#mitúVOICE

Did You Know Spanish Speakers Use Sad Emojis More than Anyone Else? Here’s Why

When it comes to emojis, Americans love pizza, Canadians love poop and Australians love partying. According to a report by SwiftKey, Americans love chicken drumsticks and guns – except those who speak Español. Spanish speakers are more likely to use sad face emojis, according to SwiftKey’s Joe Braidwood: “The most popular emoji that they used out of the sad faces was the crying emoji.”

Joe, can we live? Maybe we’ve got some good reasons to cry. Maybe it’s because…

We couldn’t afford a trip to NY to see Romeo Santos on the Today show.

?????

Photo Credit: Slaven Vlasic / Getty

Tears are inevitable when you’re listening to rancheras at a BBQ.

??? ??

Photo Credit: hispanicmeme.com

Our moms are sad over the end of Sábado Gigante.

?????

#NoFuePenal

?????

Photo Credit: Laurence Griffiths / Getty

READ: 11 Rules Every Latino Unconsciously Lives By

We watched the emotional ending of Furious 7.

?????
 
Photo Credit: Universal

Only 4.2% percent of speaking characters in movies are Latino.

?????

Photo Credit: Pantelion Films

Even though Latinos make up 32% of moviegoing audience (and make up only 17% of U.S. population).

We had to say goodbye to Chespirito.

?????

Photo Credit: Hector Vivas / Getty

We waited too long to eat the avocado.

?????

I mean this is just the kind of horror I have nightmares about. #badavocado #firstworldproblems #whatsforlunchnow !! ???

A photo posted by Laura Etchells (or Bradford) (@etchellslaura) on

We can’t unwrap a perfect mazapan.

?????

Don’t forget to share by clicking the button below!

Notice any needed corrections? Please email us at corrections@wearemitu.com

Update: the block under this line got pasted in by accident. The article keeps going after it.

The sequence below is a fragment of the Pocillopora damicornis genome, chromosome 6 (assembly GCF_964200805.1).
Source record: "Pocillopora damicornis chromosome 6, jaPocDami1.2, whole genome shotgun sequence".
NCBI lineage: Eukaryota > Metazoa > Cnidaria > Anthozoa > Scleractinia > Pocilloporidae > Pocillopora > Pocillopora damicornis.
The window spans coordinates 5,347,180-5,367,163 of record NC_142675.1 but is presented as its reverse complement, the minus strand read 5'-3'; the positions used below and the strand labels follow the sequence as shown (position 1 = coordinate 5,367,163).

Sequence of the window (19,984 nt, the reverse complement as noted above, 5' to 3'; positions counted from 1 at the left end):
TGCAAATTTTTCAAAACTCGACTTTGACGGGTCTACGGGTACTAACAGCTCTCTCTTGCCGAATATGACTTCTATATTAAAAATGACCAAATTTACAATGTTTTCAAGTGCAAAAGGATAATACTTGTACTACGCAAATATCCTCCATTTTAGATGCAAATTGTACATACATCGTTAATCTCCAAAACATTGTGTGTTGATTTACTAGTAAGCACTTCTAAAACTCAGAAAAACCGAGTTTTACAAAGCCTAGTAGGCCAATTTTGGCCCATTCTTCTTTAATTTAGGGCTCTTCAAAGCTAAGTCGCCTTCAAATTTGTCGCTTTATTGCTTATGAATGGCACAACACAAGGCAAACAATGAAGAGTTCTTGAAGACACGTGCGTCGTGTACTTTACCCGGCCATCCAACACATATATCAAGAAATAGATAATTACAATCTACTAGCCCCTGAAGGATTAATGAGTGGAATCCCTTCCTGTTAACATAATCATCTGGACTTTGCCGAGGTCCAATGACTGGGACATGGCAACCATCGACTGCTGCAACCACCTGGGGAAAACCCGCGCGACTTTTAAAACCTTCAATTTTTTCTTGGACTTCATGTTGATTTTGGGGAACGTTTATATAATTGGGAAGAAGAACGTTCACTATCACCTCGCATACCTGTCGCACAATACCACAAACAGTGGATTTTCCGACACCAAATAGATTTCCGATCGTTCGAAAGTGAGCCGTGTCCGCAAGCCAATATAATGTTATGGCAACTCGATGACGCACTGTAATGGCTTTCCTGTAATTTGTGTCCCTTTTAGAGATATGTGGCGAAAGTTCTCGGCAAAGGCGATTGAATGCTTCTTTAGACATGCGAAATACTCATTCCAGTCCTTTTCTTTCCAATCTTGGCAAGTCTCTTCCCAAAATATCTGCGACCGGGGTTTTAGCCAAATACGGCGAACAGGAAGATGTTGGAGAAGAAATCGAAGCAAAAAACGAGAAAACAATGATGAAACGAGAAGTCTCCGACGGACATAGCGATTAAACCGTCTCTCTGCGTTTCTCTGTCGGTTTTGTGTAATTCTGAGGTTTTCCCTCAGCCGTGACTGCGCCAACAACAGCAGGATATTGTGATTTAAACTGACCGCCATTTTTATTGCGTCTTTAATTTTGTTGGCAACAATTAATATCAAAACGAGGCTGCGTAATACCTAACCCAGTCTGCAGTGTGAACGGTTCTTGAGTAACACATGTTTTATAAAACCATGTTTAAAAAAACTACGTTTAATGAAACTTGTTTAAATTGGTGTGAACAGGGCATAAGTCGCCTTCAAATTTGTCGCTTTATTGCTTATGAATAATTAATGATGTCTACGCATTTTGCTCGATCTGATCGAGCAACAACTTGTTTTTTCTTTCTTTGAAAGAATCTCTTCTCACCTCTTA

This Migrant Mother Spent Three Years In Church Sanctuary But Now She’s Free

Things That Matter

This Migrant Mother Spent Three Years In Church Sanctuary But Now She’s Free

Lawyers are working hard to get a deportation order removed against a woman who just left a church sanctuary after three years in the refuge. Although she was previously denied asylum in the U.S., advocates are hoping that under new direction from the Biden administration, her case will be reviewed and she’ll be able to stay with her family in Ohio – where she’s lived for more than twenty years.

A mother of three is back with her family after living three years inside a church.

A mother of three who sought refugee inside an Ohio church from immigration authorities has finally been able to leave three years later. Edith Espinal, who herself is an immigrant rights advocate, had been living at the Columbus Mennonite Church since October 2017 to avoid being deported to Mexico. She’s now out of the church and back with her family following a meeting with Immigration and Customs Enforcement (ICE) officials, who have agreed that she’s not an immediate priority for deportation.

“Finally, I can go home,” Espinal told reporters after meeting with the officials. With tears of relief, she celebrated the small victory in the presence of dozens of supporters who accompanied her to the ICE building.